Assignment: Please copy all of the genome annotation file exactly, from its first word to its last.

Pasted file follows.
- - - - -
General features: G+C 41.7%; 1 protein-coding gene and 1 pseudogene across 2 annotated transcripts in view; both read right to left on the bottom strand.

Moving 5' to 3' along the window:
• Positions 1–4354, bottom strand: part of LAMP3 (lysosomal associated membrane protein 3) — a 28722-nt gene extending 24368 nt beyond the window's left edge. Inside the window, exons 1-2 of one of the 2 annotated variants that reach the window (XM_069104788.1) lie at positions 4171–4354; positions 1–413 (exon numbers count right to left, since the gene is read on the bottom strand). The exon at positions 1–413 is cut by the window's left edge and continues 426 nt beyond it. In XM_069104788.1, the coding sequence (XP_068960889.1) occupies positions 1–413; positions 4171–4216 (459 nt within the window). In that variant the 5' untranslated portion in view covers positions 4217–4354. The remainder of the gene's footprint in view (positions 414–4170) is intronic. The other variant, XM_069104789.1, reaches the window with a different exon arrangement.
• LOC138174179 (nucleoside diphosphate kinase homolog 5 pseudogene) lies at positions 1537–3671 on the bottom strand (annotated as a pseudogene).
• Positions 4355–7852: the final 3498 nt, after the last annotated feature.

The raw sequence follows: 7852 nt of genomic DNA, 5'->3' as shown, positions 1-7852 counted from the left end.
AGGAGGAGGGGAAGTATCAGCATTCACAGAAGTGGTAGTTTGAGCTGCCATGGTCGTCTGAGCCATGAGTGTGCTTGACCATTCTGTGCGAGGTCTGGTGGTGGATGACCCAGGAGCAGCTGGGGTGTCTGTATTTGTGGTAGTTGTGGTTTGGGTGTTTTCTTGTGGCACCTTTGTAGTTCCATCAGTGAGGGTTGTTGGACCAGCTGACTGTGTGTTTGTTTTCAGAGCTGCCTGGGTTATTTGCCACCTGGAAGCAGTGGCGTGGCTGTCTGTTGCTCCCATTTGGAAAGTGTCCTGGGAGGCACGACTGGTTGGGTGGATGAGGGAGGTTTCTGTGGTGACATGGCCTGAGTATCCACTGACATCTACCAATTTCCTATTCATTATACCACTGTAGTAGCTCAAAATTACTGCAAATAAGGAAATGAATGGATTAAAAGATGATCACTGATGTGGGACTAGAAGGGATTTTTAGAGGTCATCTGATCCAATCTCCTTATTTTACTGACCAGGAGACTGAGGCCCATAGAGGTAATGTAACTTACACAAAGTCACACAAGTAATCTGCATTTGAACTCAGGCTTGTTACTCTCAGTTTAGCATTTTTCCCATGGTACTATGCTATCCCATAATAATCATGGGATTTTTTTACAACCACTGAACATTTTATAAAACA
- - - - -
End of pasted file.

General features: G+C 41.7%; 1 protein-coding gene and 1 pseudogene across 2 annotated transcripts in view; both read right to left on the bottom strand.

Moving 5' to 3' along the window:
• Positions 1–4354, bottom strand: part of LAMP3 (lysosomal associated membrane protein 3) — a 28722-nt gene extending 24368 nt beyond the window's left edge. Inside the window, exons 1-2 of one of the 2 annotated variants that reach the window (XM_069104788.1) lie at positions 4171–4354; positions 1–413 (exon numbers count right to left, since the gene is read on the bottom strand). The exon at positions 1–413 is cut by the window's left edge and continues 426 nt beyond it. In XM_069104788.1, the coding sequence (XP_068960889.1) occupies positions 1–413; positions 4171–4216 (459 nt within the window). In that variant the 5' untranslated portion in view covers positions 4217–4354. The remainder of the gene's footprint in view (positions 414–4170) is intronic. The other variant, XM_069104789.1, reaches the window with a different exon arrangement.
• LOC138174179 (nucleoside diphosphate kinase homolog 5 pseudogene) lies at positions 1537–3671 on the bottom strand (annotated as a pseudogene).
• Positions 4355–7852: the final 3498 nt, after the last annotated feature.

The raw sequence follows: 7852 nt of genomic DNA, 5'->3' as shown, positions 1-7852 counted from the left end.
AGGAGGAGGGGAAGTATCAGCATTCACAGAAGTGGTAGTTTGAGCTGCCATGGTCGTCTGAGCCATGAGTGTGCTTGACCATTCTGTGCGAGGTCTGGTGGTGGATGACCCAGGAGCAGCTGGGGTGTCTGTATTTGTGGTAGTTGTGGTTTGGGTGTTTTCTTGTGGCACCTTTGTAGTTCCATCAGTGAGGGTTGTTGGACCAGCTGACTGTGTGTTTGTTTTCAGAGCTGCCTGGGTTATTTGCCACCTGGAAGCAGTGGCGTGGCTGTCTGTTGCTCCCATTTGGAAAGTGTCCTGGGAGGCACGACTGGTTGGGTGGATGAGGGAGGTTTCTGTGGTGACATGGCCTGAGTATCCACTGACATCTACCAATTTCCTATTCATTATACCACTGTAGTAGCTCAAAATTACTGCAAATAAGGAAATGAATGGATTAAAAGATGATCACTGATGTGGGACTAGAAGGGATTTTTAGAGGTCATCTGATCCAATCTCCTTATTTTACTGACCAGGAGACTGAGGCCCATAGAGGTAATGTAACTTACACAAAGTCACACAAGTAATCTGCATTTGAACTCAGGCTTGTTACTCTCAGTTTAGCATTTTTCCCATGGTACTATGCTATCCCATAATAATCATGGGATTTTTTTACAACCACTGAACATTTTATAAAACA